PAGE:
The Gap-Up Strategy

Another strategy I am using is the Gap-up strategy.  This is a simple move that is relatively safe.  All you do is look for a stock that made a large move, 5% or more, and see if it closes near or at the high of the day.  The next day, after a strong close, you will typically see a strong opening.  Even when you don’t get a strong open, you will usually have a chance to get back out even.

9/12 No trades in the morning but as 4pm neared I bought 50,000 shares of SGMD for $0.1175 each, total cost $5,879.95.  I was attempting to use the gap-up strategy.  The next day it worked!  The stock opened at $0.1190 and began inching upward.  I got distracted in another trade and missed an opportunity to sell above $0.13.  I did manage to sell at $0.1227 per share, total sale $6,126.52.  Total profit $246.57, about 4.2% a solid profit!

The trade that was distracting me was NIO.  Today I worked from home as hurricane Florence moved toward North Carolina, so I had plenty of time to prepare a watchlist and narrow it down as the market open came close.  I was still holding the SGMD I discussed above so I had to pay attention to that, too.  RIO is an IPO (Initial Public Offering) that claims to be challenging Tesla (TSLA).  The day before it made gains but failed to break through $7.  Today it moved through and rocketed past $7.  I made a typo on my first order and ended up buying higher than I hoped at $7.20.  I bought 1,000 shares for a total of $7,204.95.  A few minutes later I sold as it was rising and distractions from house guests increased.  I sold for $7.49 per share for a total sale of $7,484.83.  A profit of $246.57, about 3.9%!  I made over $500 before 10am!

Final Thoughts and Notes

From all the trades above I netted a profit of $519.53.  Including all my trades since beginning the training course, my profits are $1,558.60!  I have nearly recouped the entire $1,900 cost of the course.

Contributions of $450 in side hustle income.

Contributions from my paycheck totaled $200, $100 each week.

I am finally beginning to feel more comfortable trading!  I am confident in my plans and the profits are proof of concept.  There is still much more studying to do.  Please follow my blog to learn with me and get inspired yourself!

Check out all my trades here at Profit.ly, the social media for traders!  You can keep your account private to create an easy to use trading journal.

Follow me on Twitter for live trades!

Thanks for reading and happy trading!

The Secret Sauce: What it Takes to be a Winning Trader

We all have aspirations of buying into the next Apple or Amazon for a few dollars or even pennies a share.  The problem is the waiting, we all want that return tomorrow.  Take a look at the charts for Amazon and Apple below; a $10,000 investment 15-20 years ago would make you a millionaire now.

I want you to understand something right now, no one knows what a stock will do tomorrow.  Apple is an industry leader with revolutionary products.  One of Apple’s most successful products was the iPod.  It’s mostly obsolete now but they were all the rage in the early 2000’s.  Do you remember the Zune?  That was Microsoft’s competing product, it was a total flop.  Had the Zune become the dominant product, Apple might never have achieved all the success that the iPhone and iPad have brought it.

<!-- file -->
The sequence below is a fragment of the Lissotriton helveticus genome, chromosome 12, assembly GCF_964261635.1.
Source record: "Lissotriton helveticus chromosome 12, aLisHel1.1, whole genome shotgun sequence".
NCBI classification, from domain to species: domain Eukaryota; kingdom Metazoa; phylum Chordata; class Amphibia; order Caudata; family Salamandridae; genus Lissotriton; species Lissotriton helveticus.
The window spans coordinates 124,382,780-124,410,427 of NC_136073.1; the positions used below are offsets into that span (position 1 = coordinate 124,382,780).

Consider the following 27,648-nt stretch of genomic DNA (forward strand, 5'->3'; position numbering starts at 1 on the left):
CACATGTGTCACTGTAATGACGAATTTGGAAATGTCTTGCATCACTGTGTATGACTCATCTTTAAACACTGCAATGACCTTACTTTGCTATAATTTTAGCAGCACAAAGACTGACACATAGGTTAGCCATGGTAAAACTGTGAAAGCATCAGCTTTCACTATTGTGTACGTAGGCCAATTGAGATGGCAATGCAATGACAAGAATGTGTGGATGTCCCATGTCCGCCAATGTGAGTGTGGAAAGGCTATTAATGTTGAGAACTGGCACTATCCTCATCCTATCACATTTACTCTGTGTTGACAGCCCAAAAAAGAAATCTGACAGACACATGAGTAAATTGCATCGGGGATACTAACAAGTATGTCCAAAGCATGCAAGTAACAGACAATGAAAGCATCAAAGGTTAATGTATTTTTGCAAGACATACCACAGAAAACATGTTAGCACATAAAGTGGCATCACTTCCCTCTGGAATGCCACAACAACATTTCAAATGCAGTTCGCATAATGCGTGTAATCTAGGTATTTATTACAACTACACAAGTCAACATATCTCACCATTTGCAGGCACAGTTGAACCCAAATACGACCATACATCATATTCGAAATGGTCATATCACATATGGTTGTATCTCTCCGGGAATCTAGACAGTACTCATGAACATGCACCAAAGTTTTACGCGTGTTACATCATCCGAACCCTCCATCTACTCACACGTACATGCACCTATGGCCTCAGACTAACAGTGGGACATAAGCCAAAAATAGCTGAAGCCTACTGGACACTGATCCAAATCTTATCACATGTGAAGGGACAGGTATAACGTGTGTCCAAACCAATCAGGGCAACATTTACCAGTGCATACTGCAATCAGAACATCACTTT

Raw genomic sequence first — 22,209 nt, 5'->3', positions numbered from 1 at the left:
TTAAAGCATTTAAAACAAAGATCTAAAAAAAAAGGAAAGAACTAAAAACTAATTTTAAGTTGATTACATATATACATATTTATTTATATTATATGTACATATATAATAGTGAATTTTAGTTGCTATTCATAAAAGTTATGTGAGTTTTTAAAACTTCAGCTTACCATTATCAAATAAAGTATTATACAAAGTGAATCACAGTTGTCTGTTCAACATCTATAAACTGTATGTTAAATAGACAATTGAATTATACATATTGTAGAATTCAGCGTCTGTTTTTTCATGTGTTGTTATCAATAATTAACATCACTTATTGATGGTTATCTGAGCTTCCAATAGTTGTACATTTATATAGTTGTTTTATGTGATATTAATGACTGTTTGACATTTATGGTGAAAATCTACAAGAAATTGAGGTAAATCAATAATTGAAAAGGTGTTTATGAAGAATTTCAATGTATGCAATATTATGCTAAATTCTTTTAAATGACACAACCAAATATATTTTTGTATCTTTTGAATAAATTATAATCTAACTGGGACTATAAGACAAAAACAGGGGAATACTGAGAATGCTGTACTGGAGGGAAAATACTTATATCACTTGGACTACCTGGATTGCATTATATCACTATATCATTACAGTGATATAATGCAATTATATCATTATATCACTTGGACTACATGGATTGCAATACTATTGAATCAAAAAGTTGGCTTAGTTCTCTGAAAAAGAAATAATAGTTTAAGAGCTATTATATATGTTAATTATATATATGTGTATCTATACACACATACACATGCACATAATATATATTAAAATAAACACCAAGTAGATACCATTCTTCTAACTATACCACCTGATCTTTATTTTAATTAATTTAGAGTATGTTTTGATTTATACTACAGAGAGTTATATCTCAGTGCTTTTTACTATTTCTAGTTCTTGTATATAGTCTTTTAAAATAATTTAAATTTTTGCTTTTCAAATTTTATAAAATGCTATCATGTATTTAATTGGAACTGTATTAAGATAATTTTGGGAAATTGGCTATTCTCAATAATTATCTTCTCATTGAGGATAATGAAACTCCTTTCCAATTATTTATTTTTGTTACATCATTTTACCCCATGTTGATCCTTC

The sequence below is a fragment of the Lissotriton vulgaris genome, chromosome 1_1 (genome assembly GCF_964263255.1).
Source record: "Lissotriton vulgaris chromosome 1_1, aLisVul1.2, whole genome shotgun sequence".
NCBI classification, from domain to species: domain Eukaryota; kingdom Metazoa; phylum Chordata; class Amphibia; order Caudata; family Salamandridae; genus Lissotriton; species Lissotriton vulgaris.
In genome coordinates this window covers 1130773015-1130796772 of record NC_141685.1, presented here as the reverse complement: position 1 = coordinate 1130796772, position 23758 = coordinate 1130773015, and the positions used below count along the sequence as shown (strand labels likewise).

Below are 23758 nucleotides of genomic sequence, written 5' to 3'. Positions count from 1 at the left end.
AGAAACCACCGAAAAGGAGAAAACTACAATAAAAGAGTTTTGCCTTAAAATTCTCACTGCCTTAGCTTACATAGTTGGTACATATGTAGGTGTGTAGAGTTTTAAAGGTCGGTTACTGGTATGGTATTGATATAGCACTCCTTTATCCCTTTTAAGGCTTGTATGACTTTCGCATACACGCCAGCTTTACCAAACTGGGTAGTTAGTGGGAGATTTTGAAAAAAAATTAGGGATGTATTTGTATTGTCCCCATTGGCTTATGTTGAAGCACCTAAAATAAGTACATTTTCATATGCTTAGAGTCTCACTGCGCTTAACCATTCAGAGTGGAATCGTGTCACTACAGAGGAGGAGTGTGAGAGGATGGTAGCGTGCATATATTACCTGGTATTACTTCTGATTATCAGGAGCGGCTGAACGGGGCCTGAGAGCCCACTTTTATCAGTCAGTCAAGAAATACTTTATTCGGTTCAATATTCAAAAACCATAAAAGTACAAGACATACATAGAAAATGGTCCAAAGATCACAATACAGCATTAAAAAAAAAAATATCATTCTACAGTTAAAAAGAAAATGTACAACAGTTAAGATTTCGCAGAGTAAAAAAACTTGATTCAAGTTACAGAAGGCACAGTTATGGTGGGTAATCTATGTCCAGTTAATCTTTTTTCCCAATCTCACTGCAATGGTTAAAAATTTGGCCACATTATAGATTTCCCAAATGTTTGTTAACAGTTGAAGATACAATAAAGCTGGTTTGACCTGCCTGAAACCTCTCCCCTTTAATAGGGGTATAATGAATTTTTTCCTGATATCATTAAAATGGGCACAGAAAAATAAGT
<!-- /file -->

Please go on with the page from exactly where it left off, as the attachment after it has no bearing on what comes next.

AAPL was able to build off its success and start the smartphone as we know it today.  Without that initial success of the iPod, we might only remember that AAPL built the first personal computer  then competed with HP and Dell in the personal computer market.  Instead, we have a revolutionary company that leads the tech sector in innovation.

One more thing to note on these charts, look at the dips that occur as the stock price rises.  Some of the dips are 10-15%.  Not everyone has the nerve to ride this roller coaster for this long.

Investing vs Trading

The INVESTMENTS in Amazon and Apple could have brought you fortune if you were able to accurately predict the future 15-20 years ago and had the discipline to hold the stock even during down times.  Trading is very different than investing.  While both are essential parts of the market, but they have very different requirements.  Investing requires patience and diversification.  Trading requires you to be able to gauge reactions in the short term.  The topic of trading v. investing is more complex and I have addressed it further here.

Ok enough is enough, I promised you the secret to profitable trading.  I can bore you all day with definitions and charts.  What does it take?

The Winning Trader

Nothing worth having in life comes easy or fast.  So if you are expecting to stand on your left foot and jump three times and trading success will arrive please stop reading and find another scheme.  The secret to being a winning trader is experience.  Not a special formula or chart overlay.  No amount of artificial intelligence or reading will make you a winning trader.  If you want to learn to trade and get good at it, you must start trading!  That’s it!  Simple right?

Simple, yes, but long, tedious and excruciating.  You will lose money at some point, guaranteed; maybe not your first trade and maybe not in your first week.  The key is to manage your money and manage your risk.  Managing those two items takes, you guessed it, experience!  Before starting this journey I read Toni Turner’s A Beginner’s Guide to Day Trading (follow the link to get a copy for yourself).  She spent the first 4 chapters talking about the mental game of trading.  It wasn’t until chapter 5 that she discussed actual trades and actual stocks.

Trading is a very emotional game and if you have read enough of my earlier posts, I have plenty of tales to tell about losing money when I let emotion get in the way.  You must condition yourself to detach from the trades.  Forget that the money you are trading with is real and your own.  You must concentrate on making good trades and then you will become a profitable and winning trader.  The discipline is only achieved with experience.

Your Next Step

Start trading!  Open a FREE account with Robinhood and start trading for free!  The money is real but they don’t charge any commissions.  I have a full review of the platform here.  Follow this link and when you sign up and make your first deposit you will receive a free share of stock!  What better to start off you trading endeavor than with a guaranteed profitable move?

Thanks for reading and happy trading!  Follow this blog for lots more insights and lessons.  Follow me on Twitter for live trades.